The planets of Earth's Solar System formed from a flat disc of gas and dust revolving around the Sun's equator, so they all started out in nearly the same plane. Earth’s orbit makes an angle of just 7.2 degrees with the plane of the Sun’s equator.
Five years ago, however, astronomers were shocked to find planets orbiting at steep angles to their stars’ equators. Some planets even went around their suns backwards — they orbit in the opposite direction to the star’s rotation. But no one had seen a misaligned multiplanetary solar system until now.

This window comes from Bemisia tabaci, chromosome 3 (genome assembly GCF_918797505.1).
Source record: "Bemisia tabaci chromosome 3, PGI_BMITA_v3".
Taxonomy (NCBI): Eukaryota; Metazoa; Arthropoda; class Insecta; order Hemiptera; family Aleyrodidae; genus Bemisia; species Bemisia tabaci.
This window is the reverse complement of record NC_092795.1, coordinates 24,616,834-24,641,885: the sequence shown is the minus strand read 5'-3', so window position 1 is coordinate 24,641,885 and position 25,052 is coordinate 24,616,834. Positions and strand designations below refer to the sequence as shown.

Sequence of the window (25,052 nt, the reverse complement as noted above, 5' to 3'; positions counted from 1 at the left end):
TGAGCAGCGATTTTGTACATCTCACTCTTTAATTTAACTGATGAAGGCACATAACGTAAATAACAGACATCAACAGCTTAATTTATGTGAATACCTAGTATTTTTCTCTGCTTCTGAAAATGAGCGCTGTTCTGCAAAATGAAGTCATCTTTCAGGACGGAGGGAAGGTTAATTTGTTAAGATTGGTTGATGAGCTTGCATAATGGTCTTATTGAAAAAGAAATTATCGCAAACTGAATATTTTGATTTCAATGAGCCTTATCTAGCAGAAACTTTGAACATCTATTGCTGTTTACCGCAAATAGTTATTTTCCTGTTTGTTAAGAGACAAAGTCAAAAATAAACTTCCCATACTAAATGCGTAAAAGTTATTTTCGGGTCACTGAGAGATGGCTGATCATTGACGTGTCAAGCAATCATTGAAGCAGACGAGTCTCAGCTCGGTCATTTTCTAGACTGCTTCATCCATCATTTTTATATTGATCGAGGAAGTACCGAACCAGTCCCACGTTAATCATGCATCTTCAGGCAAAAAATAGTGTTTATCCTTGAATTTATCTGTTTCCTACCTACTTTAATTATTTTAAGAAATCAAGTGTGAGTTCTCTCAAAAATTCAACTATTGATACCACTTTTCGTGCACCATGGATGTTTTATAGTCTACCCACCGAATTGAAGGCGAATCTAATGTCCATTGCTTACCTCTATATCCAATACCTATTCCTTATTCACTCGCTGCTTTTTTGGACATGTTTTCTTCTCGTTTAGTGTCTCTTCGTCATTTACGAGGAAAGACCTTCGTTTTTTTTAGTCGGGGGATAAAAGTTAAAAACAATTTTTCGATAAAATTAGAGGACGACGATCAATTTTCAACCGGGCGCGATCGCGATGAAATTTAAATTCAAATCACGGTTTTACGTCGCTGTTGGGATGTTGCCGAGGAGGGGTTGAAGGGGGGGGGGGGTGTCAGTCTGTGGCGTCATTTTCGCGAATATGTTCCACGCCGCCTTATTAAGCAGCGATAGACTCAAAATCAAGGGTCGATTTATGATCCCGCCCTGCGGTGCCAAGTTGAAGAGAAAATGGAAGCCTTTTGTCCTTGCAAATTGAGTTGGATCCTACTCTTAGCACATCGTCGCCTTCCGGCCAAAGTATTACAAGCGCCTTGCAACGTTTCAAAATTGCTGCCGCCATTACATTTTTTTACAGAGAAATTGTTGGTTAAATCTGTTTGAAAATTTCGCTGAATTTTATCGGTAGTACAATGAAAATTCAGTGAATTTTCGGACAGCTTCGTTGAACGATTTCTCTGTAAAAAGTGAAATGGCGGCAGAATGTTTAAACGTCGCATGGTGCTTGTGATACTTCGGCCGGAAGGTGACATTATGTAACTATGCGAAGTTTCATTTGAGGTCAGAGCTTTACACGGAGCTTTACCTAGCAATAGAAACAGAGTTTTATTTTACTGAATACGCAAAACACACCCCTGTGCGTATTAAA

For the latest study, astronomer Daniel Huber of NASA’s Ames Research Center in Moffett Field, California, and his colleagues looked at Kepler-56, a star roughly 860 parsecs (2,800 light years) from Earth. It has two large planets that lie in the same plane and circle closer to their sun than Mercury does to ours. Kepler detected the planets as they blocked the star's light, so their orbits are oriented edge-on to our line of sight.